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Erdogan’s hostage diplomacy leaves Turkey vulnerable to foreign intervention

Turkey’s President Recep Tayyip Erdogan appears to still be in denial regarding the grave economic crisis that Turkey is currently undergoing. This is in spite of the fact that inflation in the country has skyrocketed to 24.52 percent in recent months and despite the fact that major construction firms, which are driving force of the Turkish economy, have applied for bankruptcy protection. Furthermore, the USA and other global powers are already taking advantage of the political and economic turmoil in Turkey as the country sells forests, rivers, and allowing more foreign military bases to be established in the country.

At the moment, Erdogan holds extraordinary power by controlling parliament, the judiciary, and the army for the first time in the country’s Republican history since the rule of former President Ataturk. Before the recent presidential election, Erdogan asked Turks to give him full authority to solve economic problems. Along with this, he blamed The Central Bank for increasing interest rates. According to Erdogan’s economic theory, high inflation rates cause inflation. Unfortunately, Erdogan appointed his son-in-law as Finance Minister and violated the sovereignty of the Central Bank, and accordingly, the Turkish lira continues to weaken against the US Dollar.

Erdogan is known as a leader who never takes any responsibility for poor governance or failed policies, even when there is significant evidence to attest to this. In the same way that he blamed “foreign powers and interest lobby” for the 2013 Gezi Park protests, he also blames “foreign powers” for waging an economic war on Turkey after the Lira’s historical fall. Of course, Turkey’s economic crisis deepened as Trump introduced economic sanctions and doubled tariffs on steel and aluminium, but it is clear that Erdogan’s hostage diplomacy around Pastor Andrew Brunson’s arrest caused an unbelievable economic burden on each and every Turkish citizen. The question here is whether it is really Trump’s sanctions that has brought Turkey to its knees?

Many analysts say that pragmatic Erdogan would have immediately arrested prosecutors, judges and police who carried out the operation against Brunson as he did in the 2013 corruption case against his inner circle.  Erdogan needs a scapegoat for the deep economic crises. It is time to pay back international loans as Erdogan’s AKP shut down many factories and instead of manufacturing, the ruling party has steered the country to investing in luxury mall and housing projects. Turkey’s budget deficit increased sharply since Erdogan came to power in 2003. Turkey’s gross external debt, both private and public stood at $453.2 billion at the end of 2017. The country’s central government budget balance posted a deficit of $11.4 billion from January to August this year. It is thus not feasible to blame Trump for all these foreign debts. Thanks to Erdogan’s media outfit in Turkey and English TRT WORLD , millions of people worldwide believe that Trump is the only cause of the economic crisis in Turkey. It is time to explain now, how can Trump punish Turkey?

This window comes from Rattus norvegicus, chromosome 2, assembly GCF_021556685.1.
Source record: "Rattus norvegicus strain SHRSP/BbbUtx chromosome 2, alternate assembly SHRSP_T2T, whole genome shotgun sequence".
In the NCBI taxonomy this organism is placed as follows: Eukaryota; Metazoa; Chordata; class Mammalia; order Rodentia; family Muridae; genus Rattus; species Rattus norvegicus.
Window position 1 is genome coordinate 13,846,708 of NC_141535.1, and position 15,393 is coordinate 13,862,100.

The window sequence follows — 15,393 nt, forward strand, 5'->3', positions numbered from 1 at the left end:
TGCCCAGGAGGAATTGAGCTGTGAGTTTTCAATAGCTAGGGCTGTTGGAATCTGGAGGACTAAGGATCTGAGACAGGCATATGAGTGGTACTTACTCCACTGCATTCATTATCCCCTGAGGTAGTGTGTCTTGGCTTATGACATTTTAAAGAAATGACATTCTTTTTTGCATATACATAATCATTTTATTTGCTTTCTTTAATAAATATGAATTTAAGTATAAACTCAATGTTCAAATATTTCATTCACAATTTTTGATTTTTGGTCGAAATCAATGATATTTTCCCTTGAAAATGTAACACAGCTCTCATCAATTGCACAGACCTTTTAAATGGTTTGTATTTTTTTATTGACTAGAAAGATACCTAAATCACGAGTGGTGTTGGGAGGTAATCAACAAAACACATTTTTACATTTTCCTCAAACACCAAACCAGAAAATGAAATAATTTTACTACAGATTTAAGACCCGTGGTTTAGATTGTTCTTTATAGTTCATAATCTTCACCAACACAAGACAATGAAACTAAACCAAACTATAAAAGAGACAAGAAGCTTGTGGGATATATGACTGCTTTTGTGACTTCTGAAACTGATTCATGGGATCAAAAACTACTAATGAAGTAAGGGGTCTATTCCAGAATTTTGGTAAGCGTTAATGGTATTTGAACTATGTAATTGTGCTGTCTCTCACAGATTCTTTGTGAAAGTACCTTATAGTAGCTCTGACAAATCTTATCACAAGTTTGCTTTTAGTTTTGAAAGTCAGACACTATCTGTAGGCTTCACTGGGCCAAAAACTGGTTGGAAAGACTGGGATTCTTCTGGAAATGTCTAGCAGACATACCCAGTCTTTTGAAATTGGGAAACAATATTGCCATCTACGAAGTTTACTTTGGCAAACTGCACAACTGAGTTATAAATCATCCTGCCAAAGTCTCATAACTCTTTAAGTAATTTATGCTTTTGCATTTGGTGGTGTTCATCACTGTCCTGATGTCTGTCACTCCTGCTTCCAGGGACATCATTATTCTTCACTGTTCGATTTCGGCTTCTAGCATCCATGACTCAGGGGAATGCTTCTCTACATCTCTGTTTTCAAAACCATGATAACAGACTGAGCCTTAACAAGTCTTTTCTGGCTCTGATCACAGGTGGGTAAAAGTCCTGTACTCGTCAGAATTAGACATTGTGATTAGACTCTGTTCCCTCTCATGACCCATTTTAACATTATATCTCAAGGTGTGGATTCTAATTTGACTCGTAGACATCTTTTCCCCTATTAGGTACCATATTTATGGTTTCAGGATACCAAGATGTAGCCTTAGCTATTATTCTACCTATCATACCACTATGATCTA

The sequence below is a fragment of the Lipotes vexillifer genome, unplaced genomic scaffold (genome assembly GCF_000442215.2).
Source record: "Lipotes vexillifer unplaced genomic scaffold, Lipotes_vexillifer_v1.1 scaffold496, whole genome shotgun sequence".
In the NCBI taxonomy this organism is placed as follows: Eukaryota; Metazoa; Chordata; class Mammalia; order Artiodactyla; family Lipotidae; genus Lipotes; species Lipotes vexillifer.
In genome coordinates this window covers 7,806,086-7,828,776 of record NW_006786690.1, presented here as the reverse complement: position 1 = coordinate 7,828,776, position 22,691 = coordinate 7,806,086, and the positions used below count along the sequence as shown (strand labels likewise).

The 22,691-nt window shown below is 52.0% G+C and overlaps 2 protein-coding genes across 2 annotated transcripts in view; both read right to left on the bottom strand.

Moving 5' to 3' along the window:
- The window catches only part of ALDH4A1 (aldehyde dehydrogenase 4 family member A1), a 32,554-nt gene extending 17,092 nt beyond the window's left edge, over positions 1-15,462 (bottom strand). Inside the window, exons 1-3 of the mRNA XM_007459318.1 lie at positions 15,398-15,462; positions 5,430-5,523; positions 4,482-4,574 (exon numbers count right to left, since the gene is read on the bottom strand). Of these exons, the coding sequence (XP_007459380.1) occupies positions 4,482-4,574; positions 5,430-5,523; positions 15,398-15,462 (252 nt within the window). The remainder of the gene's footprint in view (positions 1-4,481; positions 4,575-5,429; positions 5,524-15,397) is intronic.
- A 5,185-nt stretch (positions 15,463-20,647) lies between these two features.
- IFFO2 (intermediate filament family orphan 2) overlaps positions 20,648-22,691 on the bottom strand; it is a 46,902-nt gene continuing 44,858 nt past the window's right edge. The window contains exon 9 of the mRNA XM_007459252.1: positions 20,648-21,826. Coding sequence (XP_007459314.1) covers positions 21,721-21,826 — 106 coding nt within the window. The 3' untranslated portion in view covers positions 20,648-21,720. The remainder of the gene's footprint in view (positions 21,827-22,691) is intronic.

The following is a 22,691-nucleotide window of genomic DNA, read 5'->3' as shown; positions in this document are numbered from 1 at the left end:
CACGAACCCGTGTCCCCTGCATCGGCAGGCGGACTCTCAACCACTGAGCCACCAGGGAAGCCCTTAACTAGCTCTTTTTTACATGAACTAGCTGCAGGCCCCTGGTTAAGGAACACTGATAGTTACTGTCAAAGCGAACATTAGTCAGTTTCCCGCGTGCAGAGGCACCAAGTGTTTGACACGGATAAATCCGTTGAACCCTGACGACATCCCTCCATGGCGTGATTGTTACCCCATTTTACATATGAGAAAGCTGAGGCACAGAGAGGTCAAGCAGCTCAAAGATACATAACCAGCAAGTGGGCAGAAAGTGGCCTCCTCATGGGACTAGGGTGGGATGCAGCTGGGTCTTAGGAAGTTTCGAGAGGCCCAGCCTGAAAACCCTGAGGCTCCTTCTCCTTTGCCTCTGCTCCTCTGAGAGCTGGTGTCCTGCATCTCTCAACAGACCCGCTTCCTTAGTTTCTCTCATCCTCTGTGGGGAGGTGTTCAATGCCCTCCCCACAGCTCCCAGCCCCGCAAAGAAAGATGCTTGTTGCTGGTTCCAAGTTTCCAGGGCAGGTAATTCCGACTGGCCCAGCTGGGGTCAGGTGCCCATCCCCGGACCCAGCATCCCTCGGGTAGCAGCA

Firstly, Erdogan owes his legitimacy to Trump as the US President invited him to the White House and posed for amicable photos with the Turkish leader while European leaders were questioning the Turkish election’s legitimacy as the OSCE reported that the 2017 referendum was not free and fair. Why has Erdogan now fallen out of favour with Trump? It is clear that Trump and Erdogan personalised Pastor Brunson’s arrest. As Turkey and the US are strategic allies since the Marshall Aids, and Ankara was the station of America during the Cold War against Russia, it is almost a certainty that both countries’ bureaucrats are not happy with this crisis.  Erdogan requested Trump’s intervention with Israeli President Benjamin Netanyahu regarding the release Turkish citizen, Ebru Ozkan, who was jailed in Jerusalem. Trump agreed and the woman was released. In return, Trump requested that Erdogan release Evangelical Pastor Brunson who has been incarcerated in Turkey over the last two years. In addition to the fact that Brunson is a US citizen, Trump’s rationale is likely that he needs the support of influential American Evangelicals in the upcoming election. Erdogan initially agreed to release Brunson but put forward further conditions to Trump, such as releasing Turkey’s state-owned Halkbank’s CEO Hakan Atilla and cancelling tens of billions of dollars in penalties owed by the Bank which was working with Iran to evade US sanctions. Trump retorted that Brunson was not involved in the coup and US will pay nothing to Turkey for the release of detained Pastor. Finally Erdogan ordered the court the release Brunson and  Turkey’s Nationalist Movement Party (MHP) deputy Cemal Enginyurt protested the AKP’s release of American pastor Andrew Brunson, demanding his iPhone, which he had smashed over the cleric’s case.